• In another arrangement, a method of growing a thin film onto a substrate placed in a reaction chamber according to the ALD method comprises vaporizing a reactant from a reactant source maintained at a vaporizing temperature. The vaporized reactant is conducted to the reaction chamber via a first conduit. The reactant is fed into said reaction chamber though the first conduct in the form of vapor-phase pulses repeatedly and alternately with vapor-phase pulses of at least one other reactant. The vapor-phase reactant reacts with the surface of the substrate at a reaction temperature to form a thin film compound on said substrate. Inactive gas is fed into said first conduit via a second conduit, connected to the first conduit at a first connection point, during the time interval between the vapor-phase pulses of the reactant so as to form a gas phase barrier against the flow of the vaporized reactant from the reactant source via the first conduit into the reaction chamber. The inactive gas is withdrawn from said first conduit via a third conduit connected to the first conduit and through a non-fully closing valve in an open position in the third conduit. The non-fully closing valve in the third conduit is placed into a reduced flow position when feeding the reactant into said chamber through the first conduit.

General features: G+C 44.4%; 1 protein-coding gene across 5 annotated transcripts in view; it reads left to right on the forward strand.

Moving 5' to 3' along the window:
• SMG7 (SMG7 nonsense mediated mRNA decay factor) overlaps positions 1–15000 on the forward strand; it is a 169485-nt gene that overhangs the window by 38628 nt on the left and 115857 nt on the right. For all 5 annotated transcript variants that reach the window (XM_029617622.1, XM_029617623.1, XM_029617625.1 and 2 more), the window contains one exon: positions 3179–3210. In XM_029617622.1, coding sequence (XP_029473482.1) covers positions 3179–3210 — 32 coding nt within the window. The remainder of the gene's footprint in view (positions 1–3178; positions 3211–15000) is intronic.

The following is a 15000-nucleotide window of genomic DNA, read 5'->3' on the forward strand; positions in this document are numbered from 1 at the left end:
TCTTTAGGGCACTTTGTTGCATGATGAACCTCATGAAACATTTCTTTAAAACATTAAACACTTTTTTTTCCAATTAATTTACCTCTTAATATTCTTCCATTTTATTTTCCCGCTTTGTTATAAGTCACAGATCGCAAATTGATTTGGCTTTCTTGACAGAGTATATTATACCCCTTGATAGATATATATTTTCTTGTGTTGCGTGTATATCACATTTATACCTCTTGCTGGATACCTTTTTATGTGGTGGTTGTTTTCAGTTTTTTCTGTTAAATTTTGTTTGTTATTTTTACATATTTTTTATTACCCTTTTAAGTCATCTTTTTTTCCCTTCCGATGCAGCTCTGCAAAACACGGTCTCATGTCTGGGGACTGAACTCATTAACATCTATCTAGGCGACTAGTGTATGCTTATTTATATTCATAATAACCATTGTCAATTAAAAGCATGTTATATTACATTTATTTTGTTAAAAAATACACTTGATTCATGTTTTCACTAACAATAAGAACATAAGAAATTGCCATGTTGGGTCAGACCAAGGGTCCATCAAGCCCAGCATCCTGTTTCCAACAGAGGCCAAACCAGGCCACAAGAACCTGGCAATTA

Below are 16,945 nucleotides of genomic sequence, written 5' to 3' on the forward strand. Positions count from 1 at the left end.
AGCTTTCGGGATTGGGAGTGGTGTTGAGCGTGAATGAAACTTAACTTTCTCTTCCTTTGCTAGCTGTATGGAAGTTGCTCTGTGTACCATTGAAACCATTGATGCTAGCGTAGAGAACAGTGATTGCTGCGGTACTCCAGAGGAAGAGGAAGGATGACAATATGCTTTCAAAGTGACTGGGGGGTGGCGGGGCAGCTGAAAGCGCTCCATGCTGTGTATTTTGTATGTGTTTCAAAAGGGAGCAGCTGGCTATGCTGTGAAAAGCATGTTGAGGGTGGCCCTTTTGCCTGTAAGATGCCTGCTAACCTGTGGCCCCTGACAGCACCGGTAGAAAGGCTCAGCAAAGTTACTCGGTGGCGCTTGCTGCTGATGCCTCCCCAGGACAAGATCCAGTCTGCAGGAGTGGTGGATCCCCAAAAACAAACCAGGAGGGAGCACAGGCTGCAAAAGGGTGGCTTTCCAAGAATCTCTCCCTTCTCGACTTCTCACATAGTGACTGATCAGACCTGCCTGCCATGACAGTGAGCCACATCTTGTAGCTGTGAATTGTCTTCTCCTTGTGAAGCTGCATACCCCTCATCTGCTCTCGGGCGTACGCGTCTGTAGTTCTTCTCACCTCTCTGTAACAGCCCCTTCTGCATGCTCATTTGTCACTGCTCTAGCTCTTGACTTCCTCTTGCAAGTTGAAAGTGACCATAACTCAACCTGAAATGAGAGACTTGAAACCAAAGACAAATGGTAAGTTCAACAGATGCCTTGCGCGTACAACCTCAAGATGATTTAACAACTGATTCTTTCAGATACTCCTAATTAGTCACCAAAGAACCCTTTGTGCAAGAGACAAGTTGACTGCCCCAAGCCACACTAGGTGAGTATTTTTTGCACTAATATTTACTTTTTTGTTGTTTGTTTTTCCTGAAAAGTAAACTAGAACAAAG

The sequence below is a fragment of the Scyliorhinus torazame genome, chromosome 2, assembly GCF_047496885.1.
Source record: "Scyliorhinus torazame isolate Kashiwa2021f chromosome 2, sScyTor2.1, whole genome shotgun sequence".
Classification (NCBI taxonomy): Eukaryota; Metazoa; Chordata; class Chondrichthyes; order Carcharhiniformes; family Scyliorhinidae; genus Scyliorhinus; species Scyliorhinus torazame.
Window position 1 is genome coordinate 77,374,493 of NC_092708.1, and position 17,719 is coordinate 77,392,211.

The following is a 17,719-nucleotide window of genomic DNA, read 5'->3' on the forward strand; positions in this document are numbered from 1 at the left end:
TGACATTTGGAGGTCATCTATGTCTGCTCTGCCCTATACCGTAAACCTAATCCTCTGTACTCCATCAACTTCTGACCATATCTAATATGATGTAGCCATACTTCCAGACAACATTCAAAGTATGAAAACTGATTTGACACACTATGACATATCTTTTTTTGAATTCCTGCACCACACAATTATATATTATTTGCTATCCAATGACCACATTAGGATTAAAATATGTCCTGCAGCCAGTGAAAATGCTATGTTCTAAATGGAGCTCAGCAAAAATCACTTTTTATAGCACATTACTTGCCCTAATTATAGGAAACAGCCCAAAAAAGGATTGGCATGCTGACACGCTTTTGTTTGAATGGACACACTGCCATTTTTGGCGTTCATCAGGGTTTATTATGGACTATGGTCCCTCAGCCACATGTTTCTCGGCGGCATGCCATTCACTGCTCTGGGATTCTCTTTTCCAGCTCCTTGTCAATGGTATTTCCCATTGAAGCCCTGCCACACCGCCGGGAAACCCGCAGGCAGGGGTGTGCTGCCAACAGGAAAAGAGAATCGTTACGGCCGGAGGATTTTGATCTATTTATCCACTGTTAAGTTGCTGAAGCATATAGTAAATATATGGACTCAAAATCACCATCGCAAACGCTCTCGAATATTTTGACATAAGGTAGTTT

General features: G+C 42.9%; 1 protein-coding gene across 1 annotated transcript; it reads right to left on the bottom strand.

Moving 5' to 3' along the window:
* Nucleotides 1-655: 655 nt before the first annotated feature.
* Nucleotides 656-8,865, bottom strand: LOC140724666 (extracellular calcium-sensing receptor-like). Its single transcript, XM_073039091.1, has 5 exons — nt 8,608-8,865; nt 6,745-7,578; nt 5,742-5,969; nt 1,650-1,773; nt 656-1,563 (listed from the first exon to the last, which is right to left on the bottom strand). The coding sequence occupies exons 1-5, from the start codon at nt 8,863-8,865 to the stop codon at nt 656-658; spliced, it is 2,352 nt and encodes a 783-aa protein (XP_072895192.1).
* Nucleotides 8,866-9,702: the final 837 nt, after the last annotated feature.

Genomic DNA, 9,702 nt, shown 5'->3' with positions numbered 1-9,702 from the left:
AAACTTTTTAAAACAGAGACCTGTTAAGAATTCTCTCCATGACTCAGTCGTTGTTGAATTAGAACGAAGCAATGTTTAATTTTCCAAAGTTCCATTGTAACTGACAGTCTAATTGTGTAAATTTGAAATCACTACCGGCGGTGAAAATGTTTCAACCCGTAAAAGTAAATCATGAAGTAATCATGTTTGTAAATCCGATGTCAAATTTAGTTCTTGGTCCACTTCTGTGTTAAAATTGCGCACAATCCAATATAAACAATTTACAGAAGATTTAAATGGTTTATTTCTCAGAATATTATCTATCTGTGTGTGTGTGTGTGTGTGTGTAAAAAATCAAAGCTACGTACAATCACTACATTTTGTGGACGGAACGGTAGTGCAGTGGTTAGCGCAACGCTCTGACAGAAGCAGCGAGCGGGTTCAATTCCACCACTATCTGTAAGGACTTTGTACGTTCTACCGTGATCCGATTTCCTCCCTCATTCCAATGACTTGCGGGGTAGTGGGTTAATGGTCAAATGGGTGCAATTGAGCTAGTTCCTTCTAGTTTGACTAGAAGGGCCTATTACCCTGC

• In another arrangement, a method of growing a thin film onto a substrate placed in a reaction chamber according to the ALD method comprises vaporizing a reactant from a reactant source maintained at a vaporizing temperature. The vaporized reactant is transferred to the reaction chamber via a first conduit. The reactant is fed into said reaction chamber though the first conduct in the form of vapor-phase pulses repeatedly and alternately with vapor-phase pulses of at least one other reactant. The vapor-phase reactant reacts with the surface of the substrate at a reaction temperature to form a thin film compound on said substrate. The inactive gas is fed into said first conduit via a second conduit, connected to the first conduit at a first connection point, during the time interval between the vapor-phase pulses of the reactant so as to form a gas phase barrier against the flow of the vaporized reactant from the reactant source via the first conduit into the reaction chamber. The inactive gas is withdrawn from said first conduit via a third conduit connected to the first conduit. A non-fully closing valve in the first conduit is placed into a reduced flow position when inactive gas is fed into said first conduit during the time interval between vapor-phase pulses of the reactant.